Zambezi Working Donkey: Community Education Project
This is the 2nd time that Zambezi Working Donkey Project has been a recipient of AKI's Africa-Based Animal Welfare Organization Grant Program. Their current grant project is a follow-on to their 1st grant. This year's grant will fund ZWDP's Community Education Project, which is "educating rural communities about the welfare of donkeys through community training days and educational programs in schools with the assistance of existing Community Livestock Officers* (CLOs)."
October was a busy month for ZWDP! They used part of the grant from AKI to train CLOs. Eight new CLOs from four neighboring villages received donkey care and welfare training during October.
Firstly, the CLOs were instructed about the basic needs of donkeys: food, water, rest, and shade and given a helpful reference guide on the responsibilities of donkey owners. The CLOs were also taught basic signs of sickness to be able to identify a donkey needing help and the importance of getting veterinary care for wounds.
The training emphasized the important differences between harnessing a donkey and an ox. Using ox yokes, which are far too heavy and poorly fitting for a donkey's anatomy, causes pain and suffering as well as permanent deformities.
The CLOs were taught how to properly load a donkey cart--so that they can easily spot a poorly loaded cart and understand how to show an owner what improvements need to be made.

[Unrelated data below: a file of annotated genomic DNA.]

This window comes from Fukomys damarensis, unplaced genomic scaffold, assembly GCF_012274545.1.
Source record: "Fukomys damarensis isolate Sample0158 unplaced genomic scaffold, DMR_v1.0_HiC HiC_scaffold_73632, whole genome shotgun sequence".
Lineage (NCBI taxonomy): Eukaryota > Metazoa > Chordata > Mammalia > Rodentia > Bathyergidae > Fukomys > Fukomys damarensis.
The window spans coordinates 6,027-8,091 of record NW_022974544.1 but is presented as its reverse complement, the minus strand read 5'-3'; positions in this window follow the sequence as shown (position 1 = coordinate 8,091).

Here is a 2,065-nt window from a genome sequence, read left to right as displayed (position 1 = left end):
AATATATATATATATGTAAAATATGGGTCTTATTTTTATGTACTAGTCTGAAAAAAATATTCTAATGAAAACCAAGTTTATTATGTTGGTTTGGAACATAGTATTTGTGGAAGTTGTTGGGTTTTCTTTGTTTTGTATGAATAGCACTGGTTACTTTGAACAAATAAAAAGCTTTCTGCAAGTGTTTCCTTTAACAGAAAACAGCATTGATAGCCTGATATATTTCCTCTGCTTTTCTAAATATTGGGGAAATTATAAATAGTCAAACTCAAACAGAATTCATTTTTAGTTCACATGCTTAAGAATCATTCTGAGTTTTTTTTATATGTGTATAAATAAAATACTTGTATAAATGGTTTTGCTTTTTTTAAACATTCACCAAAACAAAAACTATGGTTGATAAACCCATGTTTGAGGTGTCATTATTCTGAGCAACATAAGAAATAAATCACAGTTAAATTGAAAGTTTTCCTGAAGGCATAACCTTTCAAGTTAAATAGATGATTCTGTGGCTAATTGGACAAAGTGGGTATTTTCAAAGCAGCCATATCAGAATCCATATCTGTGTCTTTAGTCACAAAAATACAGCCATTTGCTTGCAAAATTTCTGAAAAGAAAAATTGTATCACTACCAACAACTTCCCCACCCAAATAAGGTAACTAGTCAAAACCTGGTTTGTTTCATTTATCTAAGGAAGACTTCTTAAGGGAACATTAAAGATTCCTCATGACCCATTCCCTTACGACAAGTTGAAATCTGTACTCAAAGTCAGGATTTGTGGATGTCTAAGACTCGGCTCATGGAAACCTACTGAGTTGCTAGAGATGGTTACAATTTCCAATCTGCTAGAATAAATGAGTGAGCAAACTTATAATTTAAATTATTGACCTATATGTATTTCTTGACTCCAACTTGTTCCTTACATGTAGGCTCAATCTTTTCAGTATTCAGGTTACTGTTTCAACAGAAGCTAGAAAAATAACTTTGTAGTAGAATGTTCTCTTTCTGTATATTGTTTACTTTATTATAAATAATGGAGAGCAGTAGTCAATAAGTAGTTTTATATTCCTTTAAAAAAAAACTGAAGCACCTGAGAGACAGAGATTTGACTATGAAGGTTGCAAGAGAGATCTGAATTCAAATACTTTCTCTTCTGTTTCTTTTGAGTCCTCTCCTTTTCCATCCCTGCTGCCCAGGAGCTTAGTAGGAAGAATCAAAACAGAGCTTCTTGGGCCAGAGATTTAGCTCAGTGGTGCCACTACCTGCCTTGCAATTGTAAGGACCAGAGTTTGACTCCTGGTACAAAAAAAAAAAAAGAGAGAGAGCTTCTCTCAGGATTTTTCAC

Sjeel Haarhuis, Project Coordinator for ZWD, reported that the training session was a huge success. "Everyone was super engaged and enthusiastic to be learning about donkey welfare," he said. The work that ZWDP is doing in teaching CLOs and through them, teaching dozens of local donkey owners, is a huge step in bringing about better lives for these proverbial beasts of burden. Another part of AKI's grant will be used to develop an education program which will be rolled out to pupils in grades 6 and 8 in local schools. Sjeel is collaborating with Zambezi Animal Welfare Service, who have a lot of expertise with humane education projects, to develop informative and fun activities for the students. In these rural areas, there is minimal understanding of animal welfare, Sjeel explains, so the materials and education will be starting with the basics.
The humane education component is so important since it's usually children who are responsible for taking care of a family's donkeys:
*For their 1st AKI grant, in July, August, and September 2020, ZWDP trained 24 CLOs, who then went back to their communities to oversee donkey care and welfare. The role of a CLO, a ZWDP innovation, is to:
- Educate owners and those who use donkeys for farming and transport to better care for them, and train them how to use a donkey under draught power, including making and maintaining correct harnesses;
- Provide basic wound care and liaise with veterinarians for treatment of sick or injured animals;
- Monitor and report back on donkeys we have worked with and help identify issues in the field so we can be more mobile and respond quicker;
- Liaise with ZWDP and other partner organizations to empower farmers with information, technical support and the tools for income diversification and generation; and
- Act as ZWDP's ‘eyes and ears’ in the field, alerting ZWDP to information regarding the donkey skin trade and other illegal practices as soon as possible.